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Businessman Makes Indiana Senate Primary Three-Person Race

Mike Braun making first statewide TV ad buys in the race

Screenshot of Mike Braun for U.S. Senate ad.
Screenshot of Mike Braun for U.S. Senate ad.

In what’s been largely characterized as a contest between two Republican members of Congress, a businessman with the ability to self-fund has made the first statewide TV and radio buys in the Indiana Senate primary.

Former state Rep. Mike Braun’s $329,000 three-week radio and TV buy signals he’s making this a three-person race. He announced his campaign in August. 

The TV ad will air in the Indianapolis, Fort Wayne and South Bend broadcast media markets beginning Tuesday through Dec. 1, with a week off for Thanksgiving.

Braun is the CEO of Meyer Distributing, an Indiana company that distributes automotive and truck accessories. The TV spot plays up Braun’s business experience and credentials as a “conservative outsider.”

“I built a successful national company here in my hometown of Jasper, and it’s time we had some Hoosier know-how in the Senate, rather than more career politicians,” Braun says in the ad. 

The radio ad opens and closes with the words, “Businessman. Outsider. Conservative.”

“Mike grew up in Jasper, Indiana, but after business school at Harvard University, he turned down jobs on Wall Street to come home and build a national company just steps from where he grew up,” the narrator says.

Braun resigned his state legislative seat earlier this month to focus on his Senate bid. He loaned $850,000 of his own money to his campaign in the third quarter — ending with a higher third-quarter haul than both GOP Reps. Todd Rokita and Luke Messer. But Braun raised only about $200,000 during the quarter.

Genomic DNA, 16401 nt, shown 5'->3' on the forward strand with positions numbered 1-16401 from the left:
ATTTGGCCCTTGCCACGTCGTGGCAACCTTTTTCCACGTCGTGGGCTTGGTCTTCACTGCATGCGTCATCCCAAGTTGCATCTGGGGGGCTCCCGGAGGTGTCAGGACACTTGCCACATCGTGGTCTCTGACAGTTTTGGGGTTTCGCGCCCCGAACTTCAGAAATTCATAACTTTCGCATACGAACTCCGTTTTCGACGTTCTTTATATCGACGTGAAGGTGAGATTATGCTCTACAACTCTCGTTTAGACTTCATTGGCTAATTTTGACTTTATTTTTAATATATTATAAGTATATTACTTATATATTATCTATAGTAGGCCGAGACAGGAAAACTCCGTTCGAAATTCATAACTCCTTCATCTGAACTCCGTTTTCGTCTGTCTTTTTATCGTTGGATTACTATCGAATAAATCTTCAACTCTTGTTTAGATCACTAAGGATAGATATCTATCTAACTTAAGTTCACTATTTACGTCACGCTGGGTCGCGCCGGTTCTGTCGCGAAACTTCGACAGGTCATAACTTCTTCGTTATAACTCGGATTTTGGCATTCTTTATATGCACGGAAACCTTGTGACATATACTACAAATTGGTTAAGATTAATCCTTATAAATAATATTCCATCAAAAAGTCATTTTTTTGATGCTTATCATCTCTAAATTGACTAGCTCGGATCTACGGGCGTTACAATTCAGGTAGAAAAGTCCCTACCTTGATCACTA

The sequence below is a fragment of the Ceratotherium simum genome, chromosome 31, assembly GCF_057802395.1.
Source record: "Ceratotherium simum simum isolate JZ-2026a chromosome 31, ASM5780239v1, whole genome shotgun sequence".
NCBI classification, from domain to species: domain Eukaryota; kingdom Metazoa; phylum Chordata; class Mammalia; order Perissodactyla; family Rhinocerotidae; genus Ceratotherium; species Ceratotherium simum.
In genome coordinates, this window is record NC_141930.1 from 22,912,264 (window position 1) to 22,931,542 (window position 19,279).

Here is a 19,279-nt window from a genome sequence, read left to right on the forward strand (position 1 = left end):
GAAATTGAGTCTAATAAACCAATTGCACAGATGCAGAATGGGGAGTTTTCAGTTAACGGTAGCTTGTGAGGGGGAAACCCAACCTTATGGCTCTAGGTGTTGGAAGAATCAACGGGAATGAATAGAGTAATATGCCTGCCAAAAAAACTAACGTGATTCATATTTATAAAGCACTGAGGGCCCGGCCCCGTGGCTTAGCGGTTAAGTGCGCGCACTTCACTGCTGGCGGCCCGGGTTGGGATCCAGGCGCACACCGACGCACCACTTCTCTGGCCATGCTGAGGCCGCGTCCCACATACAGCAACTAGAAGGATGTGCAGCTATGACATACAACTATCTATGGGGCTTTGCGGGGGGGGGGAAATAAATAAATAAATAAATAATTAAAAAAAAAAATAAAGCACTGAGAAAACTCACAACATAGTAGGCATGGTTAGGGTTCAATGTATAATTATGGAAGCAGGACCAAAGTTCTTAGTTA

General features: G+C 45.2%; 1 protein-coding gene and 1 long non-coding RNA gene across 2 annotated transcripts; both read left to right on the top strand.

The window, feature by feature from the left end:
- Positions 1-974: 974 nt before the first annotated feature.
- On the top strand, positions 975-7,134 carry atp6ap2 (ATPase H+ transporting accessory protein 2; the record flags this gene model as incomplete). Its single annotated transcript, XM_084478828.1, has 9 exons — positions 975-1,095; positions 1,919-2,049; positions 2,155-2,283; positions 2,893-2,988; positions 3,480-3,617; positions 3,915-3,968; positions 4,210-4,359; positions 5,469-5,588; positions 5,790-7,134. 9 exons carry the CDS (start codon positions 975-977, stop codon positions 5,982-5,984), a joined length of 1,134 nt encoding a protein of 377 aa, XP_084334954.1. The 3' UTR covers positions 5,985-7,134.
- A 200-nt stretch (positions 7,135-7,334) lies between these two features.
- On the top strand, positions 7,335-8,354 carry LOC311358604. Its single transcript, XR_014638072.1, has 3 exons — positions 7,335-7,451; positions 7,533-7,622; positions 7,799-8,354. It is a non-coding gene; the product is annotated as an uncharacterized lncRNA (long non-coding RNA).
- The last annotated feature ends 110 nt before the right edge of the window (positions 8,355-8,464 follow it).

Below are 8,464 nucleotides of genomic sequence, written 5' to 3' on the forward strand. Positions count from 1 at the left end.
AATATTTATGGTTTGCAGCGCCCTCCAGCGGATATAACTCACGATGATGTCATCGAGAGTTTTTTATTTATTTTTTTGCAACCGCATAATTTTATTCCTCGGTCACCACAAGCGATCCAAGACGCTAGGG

Messer ended the quarter with $2.41 million in the bank. Rokita wasn’t far behind with $2.37 million.

Braun expects he’ll need between $4 million and $6 million for the primary. He’s backed by a super PAC run by the same New Hampshire-based strategist who oversaw a super PAC supporting freshman Rep. Trey Hollingsworth’s bid for the 9th District last year. And Braun could still benefit from the support of outside conservative groups, which have yet to endorse in the race.

A handful of other Republicans are vying for the GOP nomination to take on Democratic Sen. Joe Donnelly in 2018.

Like Rokita and Messer, Braun is a graduate of Wabash College. While the two members of Congress are attacking each other, Braun is hoping to stick out as the candidate who’s not in Washington. If he were to win the primary and defeat Donnelly, he would not move his family to Washington, he has said.

Democrats attacked Braun on Monday over his buy. 

“Rep. Braun seems to believe that his wallet should be the most important factor in Indiana’s Senate race, and today’s ad is simply more proof that he’s intent on buying himself a Senate seat,” state Democratic Party Chairman John Zody said in a statement. 

“Rep. Braun may claim that he’ll ‘get Washington moving again,’ but he’s not fooling the Hoosiers who can’t even get moving in their cars without paying Rep. Braun’s new gas tax that has become one of the largest tax increases in Hoosier history,” Zody added.

Braun voted for a 10-cent gas tax in the legislature that GOP Gov. Eric Holcomb signed into law earlier this year. 

Braun’s brother, Steve Braun, is running for Rokita’s open House seat in the 4th District and has given the maximum individual contribution to Rokita’s Senate campaign. 

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